Aug 152013

The plating didn’t go quite to plan as I hadn’t expected (or asked!) for the parts to be yellow passivated so the final look wasn’t really what I had in mind. The photos below show the ‘oil slick’ appearance that comes from the yellow passivation. Another lesson learnt – don’t assume anything and be explicit in your requirements!

I’m sure they used it with best intentions, as it provides slightly greater protection, or it’s the default colour but I’m kicking myself now. Still a number of people have advised on painting rather than plating for a more durable finish – now I’ll have the best of both worlds!! Anyway the aim is to drive the car rather than polish it for show!

The bracket faces that are in contact with the engine frames and the fulcrum shafts were masked to avoid any clearance problems later on. All the suspension parts were then given three coats of aluminium Epoxy Mastic 121. The parts were left for a couple of days to allow the paint to fully cure and harden.

It was also time to come off the fence as I needed to decide on whether to use the standard rubber bushes or install ‘upgraded’ polyurethane ones, such as Superflex. I’d fitted polyurethane bushes on my Elise but after several years the bushes would squeak going over even the slightest road imperfection. I think this was probably largely due to the garage not applying the correct grease (if any!) when they were installed.

In the end I’ve decided to keep to the standard rubber bushes, which were fairly easy to press in the bushes using a vice and liberal amounts of washing up liquid.

Standard rubber bushes were used in the end rebuilt wishbones and uprights ready to go on Sealed for life XJ40 lower ball joints were used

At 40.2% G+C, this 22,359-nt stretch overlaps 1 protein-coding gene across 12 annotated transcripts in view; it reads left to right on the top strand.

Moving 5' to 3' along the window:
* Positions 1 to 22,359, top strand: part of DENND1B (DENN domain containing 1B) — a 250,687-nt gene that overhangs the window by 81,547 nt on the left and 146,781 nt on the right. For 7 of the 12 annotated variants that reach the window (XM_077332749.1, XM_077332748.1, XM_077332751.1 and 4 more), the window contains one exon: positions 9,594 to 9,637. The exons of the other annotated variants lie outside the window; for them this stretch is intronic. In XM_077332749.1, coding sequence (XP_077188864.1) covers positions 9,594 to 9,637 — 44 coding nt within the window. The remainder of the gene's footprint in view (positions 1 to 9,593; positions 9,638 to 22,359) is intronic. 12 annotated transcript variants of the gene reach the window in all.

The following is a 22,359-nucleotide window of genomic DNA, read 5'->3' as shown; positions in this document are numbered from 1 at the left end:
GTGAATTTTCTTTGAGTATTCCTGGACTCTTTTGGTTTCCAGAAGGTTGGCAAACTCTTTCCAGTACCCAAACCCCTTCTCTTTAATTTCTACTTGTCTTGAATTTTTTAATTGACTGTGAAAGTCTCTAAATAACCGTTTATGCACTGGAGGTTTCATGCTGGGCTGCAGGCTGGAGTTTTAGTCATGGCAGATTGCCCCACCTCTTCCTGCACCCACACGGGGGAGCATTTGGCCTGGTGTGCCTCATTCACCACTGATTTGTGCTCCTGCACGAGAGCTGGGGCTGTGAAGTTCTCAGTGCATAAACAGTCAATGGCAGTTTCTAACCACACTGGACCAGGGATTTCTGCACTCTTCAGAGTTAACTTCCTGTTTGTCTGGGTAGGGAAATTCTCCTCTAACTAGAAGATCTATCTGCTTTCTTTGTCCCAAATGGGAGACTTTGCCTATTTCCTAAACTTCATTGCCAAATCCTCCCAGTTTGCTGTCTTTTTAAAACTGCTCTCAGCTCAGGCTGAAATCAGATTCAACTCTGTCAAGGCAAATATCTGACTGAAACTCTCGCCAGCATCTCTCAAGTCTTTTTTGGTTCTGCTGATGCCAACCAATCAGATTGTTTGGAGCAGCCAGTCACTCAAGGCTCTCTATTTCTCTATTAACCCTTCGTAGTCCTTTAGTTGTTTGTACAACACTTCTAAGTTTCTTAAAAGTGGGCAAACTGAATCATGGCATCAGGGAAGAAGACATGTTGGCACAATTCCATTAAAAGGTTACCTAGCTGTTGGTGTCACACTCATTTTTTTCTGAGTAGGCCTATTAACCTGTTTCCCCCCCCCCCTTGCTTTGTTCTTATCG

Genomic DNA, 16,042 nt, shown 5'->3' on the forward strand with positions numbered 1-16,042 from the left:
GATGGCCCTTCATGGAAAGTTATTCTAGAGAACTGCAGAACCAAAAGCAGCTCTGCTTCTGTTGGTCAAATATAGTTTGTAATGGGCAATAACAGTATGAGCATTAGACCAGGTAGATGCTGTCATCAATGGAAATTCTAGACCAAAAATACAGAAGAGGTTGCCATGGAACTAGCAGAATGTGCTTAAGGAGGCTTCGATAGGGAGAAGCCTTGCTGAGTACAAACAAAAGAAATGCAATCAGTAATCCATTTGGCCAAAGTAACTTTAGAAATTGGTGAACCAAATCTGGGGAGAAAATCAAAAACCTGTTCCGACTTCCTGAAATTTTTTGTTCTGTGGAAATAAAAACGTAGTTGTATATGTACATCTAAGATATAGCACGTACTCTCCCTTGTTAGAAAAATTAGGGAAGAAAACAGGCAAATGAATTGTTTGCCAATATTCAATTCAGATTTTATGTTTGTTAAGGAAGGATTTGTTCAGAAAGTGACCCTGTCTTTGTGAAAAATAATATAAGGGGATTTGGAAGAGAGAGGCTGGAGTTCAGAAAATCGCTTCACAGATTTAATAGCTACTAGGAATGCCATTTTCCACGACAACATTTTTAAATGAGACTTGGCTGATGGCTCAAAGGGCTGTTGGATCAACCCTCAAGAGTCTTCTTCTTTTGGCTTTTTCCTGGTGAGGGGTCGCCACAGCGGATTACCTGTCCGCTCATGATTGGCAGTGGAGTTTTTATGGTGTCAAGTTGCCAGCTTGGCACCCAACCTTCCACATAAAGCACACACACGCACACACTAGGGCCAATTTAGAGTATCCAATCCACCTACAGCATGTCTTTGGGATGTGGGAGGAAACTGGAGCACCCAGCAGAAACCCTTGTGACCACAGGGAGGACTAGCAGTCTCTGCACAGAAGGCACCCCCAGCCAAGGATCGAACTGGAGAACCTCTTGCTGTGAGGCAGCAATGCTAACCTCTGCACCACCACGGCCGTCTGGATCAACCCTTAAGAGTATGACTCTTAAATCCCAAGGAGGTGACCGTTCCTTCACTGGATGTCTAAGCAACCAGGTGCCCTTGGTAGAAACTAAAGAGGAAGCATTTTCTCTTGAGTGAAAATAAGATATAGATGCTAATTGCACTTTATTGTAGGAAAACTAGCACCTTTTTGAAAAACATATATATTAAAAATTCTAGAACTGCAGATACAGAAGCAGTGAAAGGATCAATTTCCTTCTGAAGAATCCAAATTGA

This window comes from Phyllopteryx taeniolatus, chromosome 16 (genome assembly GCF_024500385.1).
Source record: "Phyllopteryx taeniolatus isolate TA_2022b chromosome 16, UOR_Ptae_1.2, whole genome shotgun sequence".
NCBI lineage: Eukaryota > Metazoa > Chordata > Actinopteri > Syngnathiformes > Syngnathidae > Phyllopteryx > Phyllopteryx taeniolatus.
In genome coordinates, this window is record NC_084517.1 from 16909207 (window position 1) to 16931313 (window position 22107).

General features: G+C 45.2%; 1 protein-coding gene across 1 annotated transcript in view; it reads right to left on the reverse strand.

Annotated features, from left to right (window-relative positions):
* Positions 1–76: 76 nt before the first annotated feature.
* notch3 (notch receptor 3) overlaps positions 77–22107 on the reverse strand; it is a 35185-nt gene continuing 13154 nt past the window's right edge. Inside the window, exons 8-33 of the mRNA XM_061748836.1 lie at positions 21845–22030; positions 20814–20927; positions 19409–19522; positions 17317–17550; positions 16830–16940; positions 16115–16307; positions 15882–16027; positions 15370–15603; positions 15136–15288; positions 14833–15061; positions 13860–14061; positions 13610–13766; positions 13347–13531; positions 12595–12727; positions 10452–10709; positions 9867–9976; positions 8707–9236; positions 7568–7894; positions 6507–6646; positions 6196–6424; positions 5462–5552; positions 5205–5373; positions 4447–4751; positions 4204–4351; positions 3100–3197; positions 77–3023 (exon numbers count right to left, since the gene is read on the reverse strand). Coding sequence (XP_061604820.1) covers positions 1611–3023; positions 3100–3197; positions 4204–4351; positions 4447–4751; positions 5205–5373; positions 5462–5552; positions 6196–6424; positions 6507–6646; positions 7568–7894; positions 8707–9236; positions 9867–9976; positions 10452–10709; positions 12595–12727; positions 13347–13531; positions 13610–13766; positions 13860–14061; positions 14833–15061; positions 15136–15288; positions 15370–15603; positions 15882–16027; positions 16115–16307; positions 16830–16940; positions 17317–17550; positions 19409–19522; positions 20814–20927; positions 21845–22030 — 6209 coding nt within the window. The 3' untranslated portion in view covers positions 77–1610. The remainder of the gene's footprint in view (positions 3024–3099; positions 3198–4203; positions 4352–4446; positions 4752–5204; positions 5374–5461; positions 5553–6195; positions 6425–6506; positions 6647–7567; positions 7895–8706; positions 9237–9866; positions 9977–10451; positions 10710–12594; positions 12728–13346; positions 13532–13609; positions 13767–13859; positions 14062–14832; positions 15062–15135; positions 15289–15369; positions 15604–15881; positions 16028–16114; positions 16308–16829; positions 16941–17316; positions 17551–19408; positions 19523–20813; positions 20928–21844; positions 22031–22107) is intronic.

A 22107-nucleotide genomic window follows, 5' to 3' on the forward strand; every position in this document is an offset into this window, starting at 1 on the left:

I’d been toying with the idea of buying a hydraulic press since the start of the restoration but, each time I’d needed one during the rebuild, the job was farmed out. I couldn’t justify the cost of a press now, at such a late stage, and so took the front uprights, hubs and a print out of the suspension section of the manual to the local garage while I built up the wishbones.

I hadn’t felt the need to state the obvious, that the hubs have different handed threads, because they were clearly labelled ‘LH’ and ‘RH’. Sure enough, when I picked them up a couple of days later, they had put the hubs on the wrong way round! What was that about not assuming anything and being explicit in my requirements!

I thought it would be easier to sort that out once they’re on the car and set about finishing off the simple task of putting the upper and lower wishbones together.

Finally the sealed for life XJ40 lower ball joint units were fitted to the uprights. Far easier than the original set up which required shimming. The suspension parts are now all ready to be bolted on next weekend.

The plan was to install both the front and rear suspension, steering, the engine and gearbox and all the engine bay components with the aim to get the engine running. Unfortunately I’ve not managed to sort out the dreaded fuel tank yet so the testing of the engine will have to wait.

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